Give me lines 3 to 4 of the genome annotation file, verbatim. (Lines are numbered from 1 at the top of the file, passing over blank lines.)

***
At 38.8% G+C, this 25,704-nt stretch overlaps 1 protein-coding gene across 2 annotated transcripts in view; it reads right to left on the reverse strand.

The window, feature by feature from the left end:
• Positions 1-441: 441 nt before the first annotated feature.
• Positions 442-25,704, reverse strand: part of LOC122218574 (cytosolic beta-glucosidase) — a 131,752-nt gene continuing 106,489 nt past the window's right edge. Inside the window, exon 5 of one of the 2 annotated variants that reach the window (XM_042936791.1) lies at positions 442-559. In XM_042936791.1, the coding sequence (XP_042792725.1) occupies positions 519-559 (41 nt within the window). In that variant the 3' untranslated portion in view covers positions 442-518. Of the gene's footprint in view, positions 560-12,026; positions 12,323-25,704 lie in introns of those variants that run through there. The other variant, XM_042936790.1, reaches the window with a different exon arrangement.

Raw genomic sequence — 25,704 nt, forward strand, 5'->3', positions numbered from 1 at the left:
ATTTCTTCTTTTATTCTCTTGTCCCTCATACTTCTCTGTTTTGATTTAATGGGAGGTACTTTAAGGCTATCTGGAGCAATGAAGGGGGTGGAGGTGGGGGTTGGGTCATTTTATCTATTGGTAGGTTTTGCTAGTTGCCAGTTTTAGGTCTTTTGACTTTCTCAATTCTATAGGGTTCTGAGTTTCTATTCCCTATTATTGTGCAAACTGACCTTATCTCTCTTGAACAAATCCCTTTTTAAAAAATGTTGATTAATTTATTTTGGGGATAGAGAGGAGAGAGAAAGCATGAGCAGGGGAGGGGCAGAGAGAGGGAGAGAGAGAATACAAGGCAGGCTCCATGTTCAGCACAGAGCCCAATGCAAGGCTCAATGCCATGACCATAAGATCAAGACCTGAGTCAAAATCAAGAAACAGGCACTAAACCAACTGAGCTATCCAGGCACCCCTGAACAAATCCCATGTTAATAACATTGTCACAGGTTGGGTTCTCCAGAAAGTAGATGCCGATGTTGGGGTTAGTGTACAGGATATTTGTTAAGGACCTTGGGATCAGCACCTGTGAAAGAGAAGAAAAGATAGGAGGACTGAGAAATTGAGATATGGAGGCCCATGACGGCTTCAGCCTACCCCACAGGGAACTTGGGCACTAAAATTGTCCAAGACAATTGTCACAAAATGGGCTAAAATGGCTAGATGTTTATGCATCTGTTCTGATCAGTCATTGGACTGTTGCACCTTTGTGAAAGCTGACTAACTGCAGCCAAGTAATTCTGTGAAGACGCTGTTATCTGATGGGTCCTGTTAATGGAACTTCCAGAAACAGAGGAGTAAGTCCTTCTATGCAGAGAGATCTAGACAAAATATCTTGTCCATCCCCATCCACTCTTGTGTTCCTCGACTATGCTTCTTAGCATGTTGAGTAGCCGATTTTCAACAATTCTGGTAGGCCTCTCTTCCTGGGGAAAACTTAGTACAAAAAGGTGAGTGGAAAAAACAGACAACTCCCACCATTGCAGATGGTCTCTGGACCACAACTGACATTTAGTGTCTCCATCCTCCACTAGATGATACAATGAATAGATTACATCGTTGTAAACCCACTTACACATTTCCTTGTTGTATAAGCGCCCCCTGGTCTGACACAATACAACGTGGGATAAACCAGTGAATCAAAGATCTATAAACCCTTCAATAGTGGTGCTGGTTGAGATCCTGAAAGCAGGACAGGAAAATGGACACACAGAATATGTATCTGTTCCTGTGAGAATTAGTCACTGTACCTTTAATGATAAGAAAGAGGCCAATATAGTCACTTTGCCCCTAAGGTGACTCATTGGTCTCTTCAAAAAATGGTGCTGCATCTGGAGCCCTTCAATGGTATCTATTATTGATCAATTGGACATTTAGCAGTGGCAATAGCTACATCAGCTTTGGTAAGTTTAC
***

• Positions 1-441: 441 nt before the first annotated feature.
• Positions 442-25,704, reverse strand: part of LOC122218574 (cytosolic beta-glucosidase) — a 131,752-nt gene continuing 106,489 nt past the window's right edge. Inside the window, exon 5 of one of the 2 annotated variants that reach the window (XM_042936791.1) lies at positions 442-559. In XM_042936791.1, the coding sequence (XP_042792725.1) occupies positions 519-559 (41 nt within the window). In that variant the 3' untranslated portion in view covers positions 442-518. Of the gene's footprint in view, positions 560-12,026; positions 12,323-25,704 lie in introns of those variants that run through there. The other variant, XM_042936790.1, reaches the window with a different exon arrangement.